Know more

Our use of cookies

Cookies are a set of data stored on a user’s device when the user browses a web site. The data is in a file containing an ID number, the name of the server which deposited it and, in some cases, an expiry date. We use cookies to record information about your visit, language of preference, and other parameters on the site in order to optimise your next visit and make the site even more useful to you.

To improve your experience, we use cookies to store certain browsing information and provide secure navigation, and to collect statistics with a view to improve the site’s features. For a complete list of the cookies we use, download “Ghostery”, a free plug-in for browsers which can detect, and, in some cases, block cookies.

Ghostery is available here for free: https://www.ghostery.com/fr/products/

You can also visit the CNIL web site for instructions on how to configure your browser to manage cookie storage on your device.

In the case of third-party advertising cookies, you can also visit the following site: http://www.youronlinechoices.com/fr/controler-ses-cookies/, offered by digital advertising professionals within the European Digital Advertising Alliance (EDAA). From the site, you can deny or accept the cookies used by advertising professionals who are members.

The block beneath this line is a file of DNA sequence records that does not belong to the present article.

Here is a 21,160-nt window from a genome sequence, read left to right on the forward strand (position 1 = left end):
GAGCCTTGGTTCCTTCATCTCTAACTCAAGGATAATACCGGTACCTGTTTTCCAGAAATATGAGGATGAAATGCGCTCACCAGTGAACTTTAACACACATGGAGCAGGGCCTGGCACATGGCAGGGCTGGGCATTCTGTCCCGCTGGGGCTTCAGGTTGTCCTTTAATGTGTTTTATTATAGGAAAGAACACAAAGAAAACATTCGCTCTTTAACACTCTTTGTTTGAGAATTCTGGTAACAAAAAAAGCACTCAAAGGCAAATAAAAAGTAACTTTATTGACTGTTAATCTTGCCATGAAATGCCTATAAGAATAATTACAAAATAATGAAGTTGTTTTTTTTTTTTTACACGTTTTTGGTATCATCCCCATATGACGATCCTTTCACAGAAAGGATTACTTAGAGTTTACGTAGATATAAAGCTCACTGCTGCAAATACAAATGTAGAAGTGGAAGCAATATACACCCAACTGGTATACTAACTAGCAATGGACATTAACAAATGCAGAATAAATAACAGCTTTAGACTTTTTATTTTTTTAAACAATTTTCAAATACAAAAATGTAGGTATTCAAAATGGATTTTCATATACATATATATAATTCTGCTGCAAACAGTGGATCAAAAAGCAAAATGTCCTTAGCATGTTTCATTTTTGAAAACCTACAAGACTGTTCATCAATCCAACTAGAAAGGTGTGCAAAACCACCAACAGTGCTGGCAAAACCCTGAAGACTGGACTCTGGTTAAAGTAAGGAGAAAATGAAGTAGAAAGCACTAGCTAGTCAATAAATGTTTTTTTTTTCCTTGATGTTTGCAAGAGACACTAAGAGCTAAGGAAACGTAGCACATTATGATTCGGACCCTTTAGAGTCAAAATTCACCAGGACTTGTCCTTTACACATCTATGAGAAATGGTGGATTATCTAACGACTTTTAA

It is also possible to block certain third-party cookies directly via publishers:

Cookie type

Means of blocking

Analytical and performance cookies

Realytics
Google Analytics
Spoteffects
Optimizely

Targeted advertising cookies

DoubleClick
Mediarithmics

The following types of cookies may be used on our websites:

Mandatory cookies

Functional cookies

Social media and advertising cookies

These cookies are needed to ensure the proper functioning of the site and cannot be disabled. They help ensure a secure connection and the basic availability of our website.

These cookies allow us to analyse site use in order to measure and optimise performance. They allow us to store your sign-in information and display the different components of our website in a more coherent way.

These cookies are used by advertising agencies such as Google and by social media sites such as LinkedIn and Facebook. Among other things, they allow pages to be shared on social media, the posting of comments, and the publication (on our site or elsewhere) of ads that reflect your centres of interest.

Our EZPublish content management system (CMS) uses CAS and PHP session cookies and the New Relic cookie for monitoring purposes (IP, response times).

These cookies are deleted at the end of the browsing session (when you log off or close your browser window)